BoSacks Speaks Out: The Oxford English Dictionary's Printed Edition: Are Its Days Really Numbered?
This simple story is all over the internet.
By Bob Sacks
Published: August 30, 2010
This simple story is all over the internet. It is quite possible that you have read it elsewhere. What I’m wondering is if there are any hidden implications to print publishing in general by the capitulation of the Oxford English Dictionary to go on-line only.
Let me add just a few personal thoughts on this subject. One of my favorite functions of eBooks is the onboard dictionary. The ability to immediately find out about the meaning of a word an author is using is still a wonder and joy of the ereading experience. In an eBook you just highlight the word in question and up pops a dictionary. I will admit to this small group of 15,000 of my closest friends that when reading an analog book I would usually guess the meaning of a word I didn’t know by the context of the sentence. I rarely got up to seek the dictionary, which we do own here in Copake, but I have rarely used when reading a novel. An additional personal note is this: If perchance I asked my wife Carol what the word means she immediately gets up and pulls out the unabridged dictionary and reads me the complete dictionary definition. So there you have two completely different approaches to similar conditions.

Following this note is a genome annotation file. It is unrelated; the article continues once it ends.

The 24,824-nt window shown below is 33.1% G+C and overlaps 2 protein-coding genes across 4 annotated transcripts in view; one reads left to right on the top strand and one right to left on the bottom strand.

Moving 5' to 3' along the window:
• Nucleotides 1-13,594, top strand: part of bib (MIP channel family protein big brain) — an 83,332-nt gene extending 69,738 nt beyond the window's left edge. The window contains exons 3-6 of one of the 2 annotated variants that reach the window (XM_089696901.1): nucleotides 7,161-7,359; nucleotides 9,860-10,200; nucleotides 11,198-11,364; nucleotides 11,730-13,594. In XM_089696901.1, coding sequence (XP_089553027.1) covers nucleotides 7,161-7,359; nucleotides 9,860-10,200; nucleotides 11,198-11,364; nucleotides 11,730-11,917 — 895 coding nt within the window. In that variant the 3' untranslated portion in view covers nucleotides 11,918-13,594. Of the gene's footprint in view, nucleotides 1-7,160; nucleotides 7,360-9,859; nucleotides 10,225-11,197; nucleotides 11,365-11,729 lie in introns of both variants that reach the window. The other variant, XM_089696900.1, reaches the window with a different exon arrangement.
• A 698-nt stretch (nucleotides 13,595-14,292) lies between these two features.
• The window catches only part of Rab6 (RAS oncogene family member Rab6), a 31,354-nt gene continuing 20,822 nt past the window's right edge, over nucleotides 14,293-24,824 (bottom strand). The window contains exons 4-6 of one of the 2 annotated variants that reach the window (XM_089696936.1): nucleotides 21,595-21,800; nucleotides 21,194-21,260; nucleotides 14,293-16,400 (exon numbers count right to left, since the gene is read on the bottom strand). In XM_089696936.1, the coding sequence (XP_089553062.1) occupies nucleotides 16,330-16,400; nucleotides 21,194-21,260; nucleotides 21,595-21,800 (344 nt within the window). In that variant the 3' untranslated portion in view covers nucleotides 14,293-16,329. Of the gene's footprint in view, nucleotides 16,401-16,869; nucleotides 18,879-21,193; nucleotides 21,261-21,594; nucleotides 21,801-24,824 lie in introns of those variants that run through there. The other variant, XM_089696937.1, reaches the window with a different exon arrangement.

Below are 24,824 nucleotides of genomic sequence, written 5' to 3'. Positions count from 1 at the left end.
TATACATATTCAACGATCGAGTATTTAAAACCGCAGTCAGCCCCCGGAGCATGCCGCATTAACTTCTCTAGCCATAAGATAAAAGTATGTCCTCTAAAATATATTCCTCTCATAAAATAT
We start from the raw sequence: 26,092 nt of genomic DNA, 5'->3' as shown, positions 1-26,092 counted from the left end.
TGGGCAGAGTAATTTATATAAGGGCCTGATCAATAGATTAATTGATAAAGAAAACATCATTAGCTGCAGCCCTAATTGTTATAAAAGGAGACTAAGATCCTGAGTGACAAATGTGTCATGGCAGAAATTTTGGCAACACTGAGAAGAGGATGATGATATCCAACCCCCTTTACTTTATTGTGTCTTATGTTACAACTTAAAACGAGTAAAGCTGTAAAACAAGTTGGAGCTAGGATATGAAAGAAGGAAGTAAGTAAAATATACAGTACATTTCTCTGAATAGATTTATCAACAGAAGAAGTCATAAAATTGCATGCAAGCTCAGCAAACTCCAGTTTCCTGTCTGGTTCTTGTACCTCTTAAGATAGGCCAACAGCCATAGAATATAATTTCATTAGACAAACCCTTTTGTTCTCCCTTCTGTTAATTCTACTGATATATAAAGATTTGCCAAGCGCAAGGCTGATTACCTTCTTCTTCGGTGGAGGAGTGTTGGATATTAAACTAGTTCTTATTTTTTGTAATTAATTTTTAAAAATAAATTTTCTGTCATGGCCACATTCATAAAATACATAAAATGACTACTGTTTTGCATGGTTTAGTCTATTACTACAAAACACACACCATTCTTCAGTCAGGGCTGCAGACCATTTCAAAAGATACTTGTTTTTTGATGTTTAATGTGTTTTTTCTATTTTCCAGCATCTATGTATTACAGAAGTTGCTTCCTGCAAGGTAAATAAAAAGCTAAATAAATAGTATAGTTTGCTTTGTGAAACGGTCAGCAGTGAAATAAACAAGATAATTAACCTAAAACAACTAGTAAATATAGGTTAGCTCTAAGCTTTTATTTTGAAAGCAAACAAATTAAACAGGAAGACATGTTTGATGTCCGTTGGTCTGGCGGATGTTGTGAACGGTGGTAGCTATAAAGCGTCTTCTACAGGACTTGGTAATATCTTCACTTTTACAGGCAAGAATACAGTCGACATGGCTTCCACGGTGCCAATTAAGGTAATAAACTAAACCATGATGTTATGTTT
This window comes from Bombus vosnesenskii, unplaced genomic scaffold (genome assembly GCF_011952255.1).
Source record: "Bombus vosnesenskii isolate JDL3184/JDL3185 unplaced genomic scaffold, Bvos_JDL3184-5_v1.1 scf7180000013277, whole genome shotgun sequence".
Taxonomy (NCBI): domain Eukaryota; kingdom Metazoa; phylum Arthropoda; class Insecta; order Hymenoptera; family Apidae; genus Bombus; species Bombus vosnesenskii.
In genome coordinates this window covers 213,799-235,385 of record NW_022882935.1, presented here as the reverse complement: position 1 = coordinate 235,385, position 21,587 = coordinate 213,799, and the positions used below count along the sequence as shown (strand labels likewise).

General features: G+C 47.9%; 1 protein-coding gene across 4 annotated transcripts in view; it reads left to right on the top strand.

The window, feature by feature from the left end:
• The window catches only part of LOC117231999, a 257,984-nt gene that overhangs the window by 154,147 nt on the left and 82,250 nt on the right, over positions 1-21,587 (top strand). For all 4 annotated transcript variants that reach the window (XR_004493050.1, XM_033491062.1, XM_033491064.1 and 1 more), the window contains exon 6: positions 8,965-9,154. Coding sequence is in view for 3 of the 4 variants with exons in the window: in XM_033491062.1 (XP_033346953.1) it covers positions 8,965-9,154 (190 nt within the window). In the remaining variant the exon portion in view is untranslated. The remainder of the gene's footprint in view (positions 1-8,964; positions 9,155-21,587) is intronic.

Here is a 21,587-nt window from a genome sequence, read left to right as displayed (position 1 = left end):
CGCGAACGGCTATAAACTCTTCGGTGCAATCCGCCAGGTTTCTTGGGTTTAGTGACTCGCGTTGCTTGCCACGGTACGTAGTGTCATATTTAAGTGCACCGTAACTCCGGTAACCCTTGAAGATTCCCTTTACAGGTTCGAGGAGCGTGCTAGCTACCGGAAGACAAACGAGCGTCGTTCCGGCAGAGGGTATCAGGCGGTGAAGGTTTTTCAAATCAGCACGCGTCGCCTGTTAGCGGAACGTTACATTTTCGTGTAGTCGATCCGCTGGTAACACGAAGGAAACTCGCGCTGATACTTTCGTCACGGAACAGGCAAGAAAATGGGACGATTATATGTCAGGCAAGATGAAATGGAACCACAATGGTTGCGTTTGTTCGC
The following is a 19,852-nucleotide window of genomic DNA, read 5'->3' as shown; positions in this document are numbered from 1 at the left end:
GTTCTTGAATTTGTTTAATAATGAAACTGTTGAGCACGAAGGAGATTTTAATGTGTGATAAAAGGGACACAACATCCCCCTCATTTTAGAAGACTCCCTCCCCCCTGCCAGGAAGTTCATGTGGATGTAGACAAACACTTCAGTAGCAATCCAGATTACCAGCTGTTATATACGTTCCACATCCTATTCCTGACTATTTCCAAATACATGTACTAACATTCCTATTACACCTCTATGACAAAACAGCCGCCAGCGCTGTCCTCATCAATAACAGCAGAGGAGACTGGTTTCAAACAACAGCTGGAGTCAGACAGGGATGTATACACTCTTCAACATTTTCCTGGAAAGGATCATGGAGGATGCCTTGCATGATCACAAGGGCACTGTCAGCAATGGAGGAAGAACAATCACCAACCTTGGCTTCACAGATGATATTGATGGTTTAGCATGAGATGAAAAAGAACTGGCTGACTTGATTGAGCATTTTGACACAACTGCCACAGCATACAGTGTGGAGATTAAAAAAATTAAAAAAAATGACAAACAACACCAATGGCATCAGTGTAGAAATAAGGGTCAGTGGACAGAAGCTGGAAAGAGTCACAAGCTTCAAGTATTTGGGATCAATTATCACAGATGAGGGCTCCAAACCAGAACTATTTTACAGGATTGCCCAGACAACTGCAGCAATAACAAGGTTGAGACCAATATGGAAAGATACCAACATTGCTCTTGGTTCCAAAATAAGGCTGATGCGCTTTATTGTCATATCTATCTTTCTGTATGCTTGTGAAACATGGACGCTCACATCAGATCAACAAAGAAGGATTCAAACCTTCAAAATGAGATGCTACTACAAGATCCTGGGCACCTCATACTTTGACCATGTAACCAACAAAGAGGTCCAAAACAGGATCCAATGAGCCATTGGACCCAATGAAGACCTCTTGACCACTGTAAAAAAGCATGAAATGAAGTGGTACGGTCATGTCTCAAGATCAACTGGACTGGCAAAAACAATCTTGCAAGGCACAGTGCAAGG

What of our children and our grandchildren? Only time will tell, but I think the Oxford English Dictionary made a sound decision when you consider the costs and more specifically the time involved in production, manufacturing and distribution, not to mention the actual usability statistics. There is not expected to be another edition for at least 10 years. Can you forecast what the reading experience will be like in August 2020? What will the size, shape and robust nature of the iPad and its sister clones be like in 10 years? The iPad is not even a year old and it has rewritten the directional maps of the publishing industry. The fact that in the 21st century Time Inc. has to rethink what a subscription is, because Steve Jobs says so, is both humbling and perhaps a bit foretelling.
“I sent my soul through the invisible,
some letter of that afterlife to spell;
and by and by my soul returned to me,
and answered, "I myself am Heav'n and Hell"”
- Omar Khayyam